European bird of prey, inferior hawk (Milvus ictinus, but applied elsewhere to similar birds), Old English cyta, probably imitative of its cry (compare ciegan "to call," German Kauz "screech owl"). Of persons who prey on others, 1550s.
The toy kite, a light frame covered with paper or cloth, is first so-called 1660s, from its way of hovering in the air like a bird. The dismissive invitation to go fly a kite is attested by 1942, American English, probably tracing to the popular song of the same name (lyrics by Johnny Burke), sung by Bing Crosby in "The Star Maker" (1939):
Go fly a kite and tie your troubles to the tail
They'll be blown away by a merry gale,
Go fly a kite and toss your worries to the wind
And they won't come back, they'll be too chagrined.
1540s, "a blow, stroke," from swoop (v.). Meaning "the sudden pouncing of a rapacious bird on its prey" is 1605, from Shakespeare:
Oh, Hell-Kite! All? What, All my pretty Chickens, and their Damme, At one fell swoope? ["Macbeth," IV.iii.219]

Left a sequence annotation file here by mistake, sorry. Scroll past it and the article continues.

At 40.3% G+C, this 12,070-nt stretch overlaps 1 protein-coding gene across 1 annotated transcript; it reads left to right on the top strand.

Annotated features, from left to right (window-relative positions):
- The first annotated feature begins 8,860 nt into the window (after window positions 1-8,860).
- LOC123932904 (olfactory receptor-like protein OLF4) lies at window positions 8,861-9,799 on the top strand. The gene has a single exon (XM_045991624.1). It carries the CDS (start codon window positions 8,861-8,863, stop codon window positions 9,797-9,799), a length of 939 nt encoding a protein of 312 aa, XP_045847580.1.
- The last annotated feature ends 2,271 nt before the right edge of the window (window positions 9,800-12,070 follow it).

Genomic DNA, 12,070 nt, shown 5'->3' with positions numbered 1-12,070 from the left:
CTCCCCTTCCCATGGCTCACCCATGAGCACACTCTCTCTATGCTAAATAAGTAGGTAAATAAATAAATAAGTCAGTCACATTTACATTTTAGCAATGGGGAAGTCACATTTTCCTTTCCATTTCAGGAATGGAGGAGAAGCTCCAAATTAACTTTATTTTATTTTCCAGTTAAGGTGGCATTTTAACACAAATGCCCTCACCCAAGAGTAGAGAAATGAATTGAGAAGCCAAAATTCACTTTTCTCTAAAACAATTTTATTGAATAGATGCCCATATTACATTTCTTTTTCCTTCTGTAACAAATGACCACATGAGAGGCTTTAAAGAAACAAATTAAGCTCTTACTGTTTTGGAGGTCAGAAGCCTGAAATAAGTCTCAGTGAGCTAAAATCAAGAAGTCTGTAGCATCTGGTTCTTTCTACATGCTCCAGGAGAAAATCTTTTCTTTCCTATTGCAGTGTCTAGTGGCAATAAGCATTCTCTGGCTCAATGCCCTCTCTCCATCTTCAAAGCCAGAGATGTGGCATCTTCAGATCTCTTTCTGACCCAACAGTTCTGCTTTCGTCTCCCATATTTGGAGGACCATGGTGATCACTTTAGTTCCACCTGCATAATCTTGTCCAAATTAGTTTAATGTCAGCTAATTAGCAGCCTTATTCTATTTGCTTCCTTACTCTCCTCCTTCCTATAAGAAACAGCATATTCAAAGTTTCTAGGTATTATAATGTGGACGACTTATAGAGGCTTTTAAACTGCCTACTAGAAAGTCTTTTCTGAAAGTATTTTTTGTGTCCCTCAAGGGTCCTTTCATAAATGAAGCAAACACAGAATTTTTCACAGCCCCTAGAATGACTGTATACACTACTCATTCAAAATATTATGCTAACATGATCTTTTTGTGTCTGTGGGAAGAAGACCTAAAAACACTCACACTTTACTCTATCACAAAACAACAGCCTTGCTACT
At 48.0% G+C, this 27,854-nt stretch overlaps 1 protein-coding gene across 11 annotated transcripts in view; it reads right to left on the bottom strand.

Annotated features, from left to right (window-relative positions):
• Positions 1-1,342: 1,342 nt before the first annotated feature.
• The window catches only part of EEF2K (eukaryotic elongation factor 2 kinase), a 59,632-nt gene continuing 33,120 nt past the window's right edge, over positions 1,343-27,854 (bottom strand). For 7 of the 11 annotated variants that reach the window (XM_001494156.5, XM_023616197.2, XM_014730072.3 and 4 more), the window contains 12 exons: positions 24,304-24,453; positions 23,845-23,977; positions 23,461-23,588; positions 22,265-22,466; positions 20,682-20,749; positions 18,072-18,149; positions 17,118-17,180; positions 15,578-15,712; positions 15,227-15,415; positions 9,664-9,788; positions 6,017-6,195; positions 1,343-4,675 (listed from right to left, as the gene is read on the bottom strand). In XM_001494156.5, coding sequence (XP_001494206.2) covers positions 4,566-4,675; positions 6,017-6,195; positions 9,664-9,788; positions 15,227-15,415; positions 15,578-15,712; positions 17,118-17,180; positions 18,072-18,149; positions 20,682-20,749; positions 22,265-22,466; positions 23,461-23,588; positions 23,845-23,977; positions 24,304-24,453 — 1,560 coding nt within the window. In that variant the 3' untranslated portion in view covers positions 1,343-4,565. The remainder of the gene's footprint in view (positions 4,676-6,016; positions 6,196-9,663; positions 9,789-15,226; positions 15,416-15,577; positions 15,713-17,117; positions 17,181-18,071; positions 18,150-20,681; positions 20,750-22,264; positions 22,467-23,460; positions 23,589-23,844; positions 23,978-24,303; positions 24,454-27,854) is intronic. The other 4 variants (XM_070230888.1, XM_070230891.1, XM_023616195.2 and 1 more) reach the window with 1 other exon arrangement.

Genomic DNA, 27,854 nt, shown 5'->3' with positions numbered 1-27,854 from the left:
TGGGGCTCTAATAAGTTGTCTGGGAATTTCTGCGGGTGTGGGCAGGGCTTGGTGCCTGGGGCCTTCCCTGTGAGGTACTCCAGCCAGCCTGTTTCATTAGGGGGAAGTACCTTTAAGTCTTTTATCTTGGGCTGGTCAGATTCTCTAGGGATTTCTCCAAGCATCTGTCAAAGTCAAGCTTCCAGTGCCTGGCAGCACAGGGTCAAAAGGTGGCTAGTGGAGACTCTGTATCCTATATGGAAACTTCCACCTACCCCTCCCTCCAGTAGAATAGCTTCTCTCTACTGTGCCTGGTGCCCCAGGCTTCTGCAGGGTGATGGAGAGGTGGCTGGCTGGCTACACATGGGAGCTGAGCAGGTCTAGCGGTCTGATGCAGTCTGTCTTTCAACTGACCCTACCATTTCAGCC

also pewit, "lapwing" (still the usual name for it in Scotland), also applied to various other birds, 1520s, imitative of its cry. Compare Flemish piewit-voghel; Dutch piewit, kiewit; Middle Low German kivit; German kiwitz; Russian chibezu "lapwing;" also see kibitz. Middle English had peuen, of a kite, "to cry plaintively" (early 15c.) and pewewe was given as the sound of the plaintive cry of some bird (mid-15c.).
Meaning "go at full speed" is from c. 1300. In reference to flags, 1650s. Transitive sense "cause to move or float in air" (as a flag, kite, etc.) is from 1739; sense of "convey through the air" ("Fly Me to the Moon") is from 1864. Related: Flew; flied (baseball); flown; flying. Slang phrase fly off the handle "lose one's cool" dates from 1825.